Are all Indians behind AI? India has become a “world service factory”

wallstreetcn ·  Apr 18 00:31

Source: Wall Street News

Does artificial intelligence all rely on humans? And it's Indian man-made?

Recently, it was reported that Amazon's unmanned fresh food chain stores claim to be a fully automated supermarket using AI “black technology” to achieve “grab and go, no need to scan a code”. There is actually an Indian team of up to 1,000 people behind it. Through remote video surveillance, it is possible to identify products purchased by customers with the naked eye.

After the news came to light, Amazon was ridiculed by all online groups. Some people jokingly called AI = Anonymous Indians (Indian with unknown name).

But behind the laughter, this seemingly ridiculous piece of news reflects the strength of India's computer service industry. Goldman Sachs believes that as an important hub for global software outsourcing services, India is quietly emerging as a “world service factory” in the digital age.

Goldman Sachs Asian economic analyst Santanu Sengupta and his team pointed out in a recent research report that with the acceleration of the shift in global trade focus to services such as computers and consulting, India's service export industry has ushered in a golden opportunity period for booming development.

Goldman Sachs pointed out that since 2005, India's services exports have grown at a compound annual growth rate of nearly 11%, far exceeding the global growth rate, particularly in computers and professional consulting services. By 2023, India's share in global services exports will increase from less than 2% to 4.6%.

Among them, the rise of the Global Competence Center (GCC) has contributed significantly to the rapid growth of India's professional consulting exports, and GCC's revenue has quadrupled in 13 years.

Goldman Sachs pointed out that, relying on advantages such as continuous improvement of infrastructure, rich talent reserves, and an open business environment, India is becoming the core area of the global trade in services landscape and becoming a new “world service factory.” Its benchmark scenario predicts that by 2030, India's services exports will reach 11% of GDP, an increase of 1.3 percentage points over 2023.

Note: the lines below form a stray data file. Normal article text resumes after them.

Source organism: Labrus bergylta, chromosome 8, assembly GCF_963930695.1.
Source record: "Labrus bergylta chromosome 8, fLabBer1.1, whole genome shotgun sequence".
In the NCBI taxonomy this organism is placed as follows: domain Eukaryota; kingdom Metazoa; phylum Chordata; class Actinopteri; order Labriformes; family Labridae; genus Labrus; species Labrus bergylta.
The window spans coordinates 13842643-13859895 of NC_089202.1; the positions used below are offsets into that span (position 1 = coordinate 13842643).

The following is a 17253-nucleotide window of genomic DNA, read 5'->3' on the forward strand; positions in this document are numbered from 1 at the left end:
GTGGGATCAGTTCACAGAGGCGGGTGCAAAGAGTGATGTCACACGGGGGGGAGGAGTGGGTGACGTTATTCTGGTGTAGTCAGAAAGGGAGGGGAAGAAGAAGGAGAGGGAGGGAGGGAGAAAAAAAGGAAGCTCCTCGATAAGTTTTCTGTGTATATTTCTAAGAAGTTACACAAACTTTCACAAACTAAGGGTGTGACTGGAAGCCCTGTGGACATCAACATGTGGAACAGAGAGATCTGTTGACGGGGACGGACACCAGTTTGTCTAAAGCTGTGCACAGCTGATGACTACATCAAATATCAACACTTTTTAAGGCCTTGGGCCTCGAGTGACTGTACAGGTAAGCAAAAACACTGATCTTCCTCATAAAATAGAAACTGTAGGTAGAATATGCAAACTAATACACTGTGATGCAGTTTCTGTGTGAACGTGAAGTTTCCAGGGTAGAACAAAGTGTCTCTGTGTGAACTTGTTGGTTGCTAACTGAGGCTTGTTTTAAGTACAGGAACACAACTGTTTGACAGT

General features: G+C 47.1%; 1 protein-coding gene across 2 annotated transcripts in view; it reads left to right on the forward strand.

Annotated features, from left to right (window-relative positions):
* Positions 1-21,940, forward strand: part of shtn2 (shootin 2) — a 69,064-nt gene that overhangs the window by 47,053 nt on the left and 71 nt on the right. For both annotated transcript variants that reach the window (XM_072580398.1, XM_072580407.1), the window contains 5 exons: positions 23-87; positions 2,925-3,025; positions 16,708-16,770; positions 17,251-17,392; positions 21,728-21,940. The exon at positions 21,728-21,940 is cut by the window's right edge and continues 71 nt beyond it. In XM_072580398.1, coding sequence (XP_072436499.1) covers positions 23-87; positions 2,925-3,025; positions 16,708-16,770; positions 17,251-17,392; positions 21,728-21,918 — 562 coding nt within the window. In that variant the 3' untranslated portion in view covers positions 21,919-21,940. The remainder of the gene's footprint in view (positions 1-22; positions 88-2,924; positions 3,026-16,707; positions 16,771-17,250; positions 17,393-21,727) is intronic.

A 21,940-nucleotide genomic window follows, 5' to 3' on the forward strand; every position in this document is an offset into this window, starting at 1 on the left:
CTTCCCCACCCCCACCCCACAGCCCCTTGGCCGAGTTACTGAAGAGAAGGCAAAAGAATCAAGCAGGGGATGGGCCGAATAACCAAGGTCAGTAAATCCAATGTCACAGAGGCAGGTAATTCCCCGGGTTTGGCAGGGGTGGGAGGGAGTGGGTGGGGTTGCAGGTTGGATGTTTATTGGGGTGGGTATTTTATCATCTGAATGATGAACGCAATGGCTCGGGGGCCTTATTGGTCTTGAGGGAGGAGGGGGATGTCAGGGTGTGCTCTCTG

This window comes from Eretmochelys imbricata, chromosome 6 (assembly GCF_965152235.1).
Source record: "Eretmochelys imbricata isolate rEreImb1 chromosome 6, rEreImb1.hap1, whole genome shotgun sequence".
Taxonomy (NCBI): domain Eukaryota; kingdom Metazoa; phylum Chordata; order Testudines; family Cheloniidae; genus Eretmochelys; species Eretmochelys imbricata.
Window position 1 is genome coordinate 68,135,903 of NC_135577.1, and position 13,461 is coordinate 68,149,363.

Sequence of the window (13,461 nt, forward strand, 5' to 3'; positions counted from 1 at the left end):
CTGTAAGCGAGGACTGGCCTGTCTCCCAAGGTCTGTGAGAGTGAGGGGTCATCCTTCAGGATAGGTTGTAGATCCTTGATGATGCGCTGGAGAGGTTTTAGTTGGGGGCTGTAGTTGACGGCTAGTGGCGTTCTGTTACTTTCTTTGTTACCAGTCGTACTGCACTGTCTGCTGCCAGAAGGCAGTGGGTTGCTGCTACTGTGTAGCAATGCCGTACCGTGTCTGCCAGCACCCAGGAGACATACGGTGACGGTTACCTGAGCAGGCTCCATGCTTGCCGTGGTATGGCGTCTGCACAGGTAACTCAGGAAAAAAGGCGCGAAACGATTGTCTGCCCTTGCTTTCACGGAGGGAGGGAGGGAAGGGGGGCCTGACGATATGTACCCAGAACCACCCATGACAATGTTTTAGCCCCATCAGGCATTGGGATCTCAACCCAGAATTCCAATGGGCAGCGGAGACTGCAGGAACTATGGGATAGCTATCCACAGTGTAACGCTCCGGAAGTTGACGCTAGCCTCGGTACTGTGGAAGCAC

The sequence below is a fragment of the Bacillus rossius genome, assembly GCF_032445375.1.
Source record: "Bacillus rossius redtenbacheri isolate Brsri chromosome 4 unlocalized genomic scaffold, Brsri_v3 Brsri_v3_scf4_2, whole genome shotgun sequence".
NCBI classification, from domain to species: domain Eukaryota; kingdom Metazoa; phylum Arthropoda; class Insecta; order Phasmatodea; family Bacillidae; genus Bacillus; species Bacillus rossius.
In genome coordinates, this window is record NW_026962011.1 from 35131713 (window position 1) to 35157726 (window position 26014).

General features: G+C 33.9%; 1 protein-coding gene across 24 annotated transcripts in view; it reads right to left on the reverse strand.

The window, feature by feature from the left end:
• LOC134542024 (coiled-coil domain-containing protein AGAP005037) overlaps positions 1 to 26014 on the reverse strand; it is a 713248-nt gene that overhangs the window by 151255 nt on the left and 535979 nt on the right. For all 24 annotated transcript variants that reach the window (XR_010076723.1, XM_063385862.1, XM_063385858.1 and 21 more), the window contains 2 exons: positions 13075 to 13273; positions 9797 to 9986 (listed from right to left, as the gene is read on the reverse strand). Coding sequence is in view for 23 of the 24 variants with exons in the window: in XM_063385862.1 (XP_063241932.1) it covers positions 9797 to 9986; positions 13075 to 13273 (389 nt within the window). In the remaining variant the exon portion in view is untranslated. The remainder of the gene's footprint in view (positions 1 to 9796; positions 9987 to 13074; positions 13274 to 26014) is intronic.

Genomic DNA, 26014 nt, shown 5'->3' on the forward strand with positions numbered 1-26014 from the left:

Global computer services exports are growing rapidly, and India is one of the main players

With technological progress and the reduction of cross-border exchange costs, global trade in services has developed by leaps and bounds in recent years, and the growth rate has been ahead of traditional commodity trade for many years.

Since 2005, global services exports have tripled, reaching 7% of global GDP by 2023, and are growing faster than commodity exports.

In the process, computer and consulting services grew the most rapidly.

From 2005 to 2023, exports of computer services and consulting services increased 7 times and 4.7 times, respectively. By 2023, they accounted for 12% and 10% of global service exports, respectively, compared to 4.4% and 5.7% respectively in 2005.

Although the US and Germany have maintained their share in global services exports, the share of other large developed markets such as the UK, Japan, and France has declined, and emerging economies such as India, China, and the United Arab Emirates have risen to prominence, showing strong competitiveness in the field of services exports.

Thanks to huge demographic dividends, ever-improving digital infrastructure, and an increasingly open market environment, India, China, and the UAE increased their share of global services exports by 2.7, 1.5, and 2 percentage points, respectively, from 2005 to 2023, ranking among the highest increases among global economies.